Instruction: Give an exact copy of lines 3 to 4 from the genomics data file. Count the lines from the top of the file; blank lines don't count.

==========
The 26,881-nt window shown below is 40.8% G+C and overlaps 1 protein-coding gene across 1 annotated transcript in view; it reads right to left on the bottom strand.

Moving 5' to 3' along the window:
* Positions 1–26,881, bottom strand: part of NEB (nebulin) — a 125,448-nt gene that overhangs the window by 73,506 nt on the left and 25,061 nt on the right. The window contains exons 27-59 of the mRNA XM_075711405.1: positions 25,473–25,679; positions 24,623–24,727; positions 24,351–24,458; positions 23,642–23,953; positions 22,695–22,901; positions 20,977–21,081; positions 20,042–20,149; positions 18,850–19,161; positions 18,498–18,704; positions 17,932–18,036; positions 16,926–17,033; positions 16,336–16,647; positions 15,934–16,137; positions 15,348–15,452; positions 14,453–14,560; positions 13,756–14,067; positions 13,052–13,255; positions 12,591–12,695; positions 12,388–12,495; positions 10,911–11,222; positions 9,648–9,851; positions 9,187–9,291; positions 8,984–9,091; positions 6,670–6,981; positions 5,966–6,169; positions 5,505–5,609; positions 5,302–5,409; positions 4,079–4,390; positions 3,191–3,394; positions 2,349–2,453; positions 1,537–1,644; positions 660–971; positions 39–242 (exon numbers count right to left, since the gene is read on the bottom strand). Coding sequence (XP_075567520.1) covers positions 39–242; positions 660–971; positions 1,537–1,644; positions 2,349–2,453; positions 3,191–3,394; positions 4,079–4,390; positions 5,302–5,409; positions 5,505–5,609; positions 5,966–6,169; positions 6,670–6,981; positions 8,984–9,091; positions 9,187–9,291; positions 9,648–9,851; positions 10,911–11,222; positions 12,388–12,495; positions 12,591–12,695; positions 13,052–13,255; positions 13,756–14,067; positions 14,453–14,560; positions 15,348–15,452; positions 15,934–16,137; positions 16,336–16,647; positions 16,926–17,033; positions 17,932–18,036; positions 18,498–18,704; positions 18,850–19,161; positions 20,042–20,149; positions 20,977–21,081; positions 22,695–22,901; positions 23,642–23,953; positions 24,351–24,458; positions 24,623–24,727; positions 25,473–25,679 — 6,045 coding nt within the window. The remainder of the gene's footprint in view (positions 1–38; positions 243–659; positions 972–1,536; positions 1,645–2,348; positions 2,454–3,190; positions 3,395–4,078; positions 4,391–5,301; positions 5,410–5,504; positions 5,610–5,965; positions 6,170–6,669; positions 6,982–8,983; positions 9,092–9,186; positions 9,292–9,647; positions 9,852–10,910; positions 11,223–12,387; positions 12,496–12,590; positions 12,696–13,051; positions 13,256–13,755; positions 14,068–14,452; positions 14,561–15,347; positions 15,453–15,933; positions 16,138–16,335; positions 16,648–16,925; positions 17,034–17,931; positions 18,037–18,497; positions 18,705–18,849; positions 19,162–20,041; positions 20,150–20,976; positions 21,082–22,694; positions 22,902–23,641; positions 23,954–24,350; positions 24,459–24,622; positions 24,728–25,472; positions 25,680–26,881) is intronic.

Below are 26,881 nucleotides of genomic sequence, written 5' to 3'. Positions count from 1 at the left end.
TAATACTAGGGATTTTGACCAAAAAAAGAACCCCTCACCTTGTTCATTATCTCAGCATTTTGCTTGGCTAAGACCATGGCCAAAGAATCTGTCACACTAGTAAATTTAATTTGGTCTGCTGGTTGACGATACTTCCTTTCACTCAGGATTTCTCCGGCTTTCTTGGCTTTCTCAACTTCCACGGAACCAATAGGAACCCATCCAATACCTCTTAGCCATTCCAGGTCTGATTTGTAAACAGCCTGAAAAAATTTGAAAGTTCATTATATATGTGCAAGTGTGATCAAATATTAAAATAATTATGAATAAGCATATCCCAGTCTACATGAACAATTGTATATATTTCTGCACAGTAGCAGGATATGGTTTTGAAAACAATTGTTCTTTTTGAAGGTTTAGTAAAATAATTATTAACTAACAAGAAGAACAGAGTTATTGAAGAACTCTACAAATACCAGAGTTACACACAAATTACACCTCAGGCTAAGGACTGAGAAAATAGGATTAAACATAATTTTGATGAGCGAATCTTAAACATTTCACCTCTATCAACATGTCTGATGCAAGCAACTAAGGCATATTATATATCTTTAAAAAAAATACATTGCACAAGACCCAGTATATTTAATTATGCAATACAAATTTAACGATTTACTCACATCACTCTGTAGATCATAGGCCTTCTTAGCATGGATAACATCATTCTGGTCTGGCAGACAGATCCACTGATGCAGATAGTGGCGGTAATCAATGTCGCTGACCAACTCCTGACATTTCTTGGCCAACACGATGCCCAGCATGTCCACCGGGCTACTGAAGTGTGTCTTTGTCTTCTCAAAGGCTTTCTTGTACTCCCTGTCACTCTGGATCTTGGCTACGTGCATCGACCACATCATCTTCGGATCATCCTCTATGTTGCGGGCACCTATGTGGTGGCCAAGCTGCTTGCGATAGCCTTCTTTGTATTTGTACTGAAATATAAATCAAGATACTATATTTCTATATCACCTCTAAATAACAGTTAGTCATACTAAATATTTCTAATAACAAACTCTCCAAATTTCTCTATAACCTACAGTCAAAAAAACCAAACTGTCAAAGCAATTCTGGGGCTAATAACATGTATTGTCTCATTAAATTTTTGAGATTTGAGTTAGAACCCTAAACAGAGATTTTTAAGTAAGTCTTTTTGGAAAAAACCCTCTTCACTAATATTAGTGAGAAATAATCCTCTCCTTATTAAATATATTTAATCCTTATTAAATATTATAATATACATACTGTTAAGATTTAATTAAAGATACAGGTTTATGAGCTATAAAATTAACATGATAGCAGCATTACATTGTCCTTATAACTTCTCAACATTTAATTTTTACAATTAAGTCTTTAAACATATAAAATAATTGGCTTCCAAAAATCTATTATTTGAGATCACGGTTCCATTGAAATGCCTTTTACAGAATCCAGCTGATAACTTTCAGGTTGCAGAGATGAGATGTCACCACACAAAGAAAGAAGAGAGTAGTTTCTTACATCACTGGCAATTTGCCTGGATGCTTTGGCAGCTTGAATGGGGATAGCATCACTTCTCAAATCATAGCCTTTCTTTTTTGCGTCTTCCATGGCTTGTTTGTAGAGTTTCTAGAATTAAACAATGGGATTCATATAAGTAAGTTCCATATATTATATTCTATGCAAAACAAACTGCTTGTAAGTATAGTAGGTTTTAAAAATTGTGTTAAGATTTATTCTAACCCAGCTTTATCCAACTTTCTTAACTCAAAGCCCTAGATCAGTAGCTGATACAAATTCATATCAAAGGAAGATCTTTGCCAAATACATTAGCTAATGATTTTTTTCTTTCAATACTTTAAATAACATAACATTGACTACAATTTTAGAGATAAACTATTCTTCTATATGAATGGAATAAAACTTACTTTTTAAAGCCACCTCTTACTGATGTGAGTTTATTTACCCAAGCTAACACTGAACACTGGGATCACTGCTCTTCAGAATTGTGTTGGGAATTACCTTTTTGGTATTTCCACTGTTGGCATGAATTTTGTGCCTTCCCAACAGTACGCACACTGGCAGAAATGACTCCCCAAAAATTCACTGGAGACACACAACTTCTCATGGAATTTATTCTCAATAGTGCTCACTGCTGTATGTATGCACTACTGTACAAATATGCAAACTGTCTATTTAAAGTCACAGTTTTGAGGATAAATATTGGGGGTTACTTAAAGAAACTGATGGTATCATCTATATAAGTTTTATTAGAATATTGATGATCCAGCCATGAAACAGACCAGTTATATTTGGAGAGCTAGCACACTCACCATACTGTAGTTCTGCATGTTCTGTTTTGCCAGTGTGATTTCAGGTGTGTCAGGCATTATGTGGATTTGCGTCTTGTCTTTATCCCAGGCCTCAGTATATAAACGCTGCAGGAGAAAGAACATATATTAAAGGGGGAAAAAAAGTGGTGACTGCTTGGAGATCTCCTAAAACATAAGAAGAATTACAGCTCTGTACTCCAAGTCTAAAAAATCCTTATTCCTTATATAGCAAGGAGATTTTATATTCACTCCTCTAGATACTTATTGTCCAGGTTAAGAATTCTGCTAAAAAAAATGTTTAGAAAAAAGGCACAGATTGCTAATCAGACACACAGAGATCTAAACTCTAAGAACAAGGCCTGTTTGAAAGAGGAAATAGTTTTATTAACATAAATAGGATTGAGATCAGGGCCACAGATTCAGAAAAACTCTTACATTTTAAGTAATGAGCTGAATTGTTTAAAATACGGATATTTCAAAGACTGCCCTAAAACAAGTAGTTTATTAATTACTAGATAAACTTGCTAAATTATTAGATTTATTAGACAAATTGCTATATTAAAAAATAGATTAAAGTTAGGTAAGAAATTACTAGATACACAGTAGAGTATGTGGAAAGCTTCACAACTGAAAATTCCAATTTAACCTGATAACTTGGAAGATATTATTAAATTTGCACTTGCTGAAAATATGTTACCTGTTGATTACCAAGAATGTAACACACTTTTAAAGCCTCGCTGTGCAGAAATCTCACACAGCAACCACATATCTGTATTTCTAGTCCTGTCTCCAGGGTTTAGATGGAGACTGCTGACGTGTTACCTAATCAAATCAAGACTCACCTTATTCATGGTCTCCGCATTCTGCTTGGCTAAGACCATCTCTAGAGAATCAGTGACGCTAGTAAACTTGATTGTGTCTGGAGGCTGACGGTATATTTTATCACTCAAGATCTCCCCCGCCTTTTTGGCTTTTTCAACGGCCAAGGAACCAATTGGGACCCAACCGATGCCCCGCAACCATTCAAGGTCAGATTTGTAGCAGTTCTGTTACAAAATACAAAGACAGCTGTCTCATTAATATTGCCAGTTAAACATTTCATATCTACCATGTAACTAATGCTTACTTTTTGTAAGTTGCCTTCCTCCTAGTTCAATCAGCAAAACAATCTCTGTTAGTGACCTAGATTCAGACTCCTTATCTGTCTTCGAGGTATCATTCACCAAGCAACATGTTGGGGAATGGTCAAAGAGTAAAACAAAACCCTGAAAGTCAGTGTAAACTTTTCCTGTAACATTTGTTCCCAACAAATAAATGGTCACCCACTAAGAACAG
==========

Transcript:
* Positions 1–26,881, bottom strand: part of NEB (nebulin) — a 125,448-nt gene that overhangs the window by 73,506 nt on the left and 25,061 nt on the right. The window contains exons 27-59 of the mRNA XM_075711405.1: positions 25,473–25,679; positions 24,623–24,727; positions 24,351–24,458; positions 23,642–23,953; positions 22,695–22,901; positions 20,977–21,081; positions 20,042–20,149; positions 18,850–19,161; positions 18,498–18,704; positions 17,932–18,036; positions 16,926–17,033; positions 16,336–16,647; positions 15,934–16,137; positions 15,348–15,452; positions 14,453–14,560; positions 13,756–14,067; positions 13,052–13,255; positions 12,591–12,695; positions 12,388–12,495; positions 10,911–11,222; positions 9,648–9,851; positions 9,187–9,291; positions 8,984–9,091; positions 6,670–6,981; positions 5,966–6,169; positions 5,505–5,609; positions 5,302–5,409; positions 4,079–4,390; positions 3,191–3,394; positions 2,349–2,453; positions 1,537–1,644; positions 660–971; positions 39–242 (exon numbers count right to left, since the gene is read on the bottom strand). Coding sequence (XP_075567520.1) covers positions 39–242; positions 660–971; positions 1,537–1,644; positions 2,349–2,453; positions 3,191–3,394; positions 4,079–4,390; positions 5,302–5,409; positions 5,505–5,609; positions 5,966–6,169; positions 6,670–6,981; positions 8,984–9,091; positions 9,187–9,291; positions 9,648–9,851; positions 10,911–11,222; positions 12,388–12,495; positions 12,591–12,695; positions 13,052–13,255; positions 13,756–14,067; positions 14,453–14,560; positions 15,348–15,452; positions 15,934–16,137; positions 16,336–16,647; positions 16,926–17,033; positions 17,932–18,036; positions 18,498–18,704; positions 18,850–19,161; positions 20,042–20,149; positions 20,977–21,081; positions 22,695–22,901; positions 23,642–23,953; positions 24,351–24,458; positions 24,623–24,727; positions 25,473–25,679 — 6,045 coding nt within the window. The remainder of the gene's footprint in view (positions 1–38; positions 243–659; positions 972–1,536; positions 1,645–2,348; positions 2,454–3,190; positions 3,395–4,078; positions 4,391–5,301; positions 5,410–5,504; positions 5,610–5,965; positions 6,170–6,669; positions 6,982–8,983; positions 9,092–9,186; positions 9,292–9,647; positions 9,852–10,910; positions 11,223–12,387; positions 12,496–12,590; positions 12,696–13,051; positions 13,256–13,755; positions 14,068–14,452; positions 14,561–15,347; positions 15,453–15,933; positions 16,138–16,335; positions 16,648–16,925; positions 17,034–17,931; positions 18,037–18,497; positions 18,705–18,849; positions 19,162–20,041; positions 20,150–20,976; positions 21,082–22,694; positions 22,902–23,641; positions 23,954–24,350; positions 24,459–24,622; positions 24,728–25,472; positions 25,680–26,881) is intronic.

Below are 26,881 nucleotides of genomic sequence, written 5' to 3'. Positions count from 1 at the left end.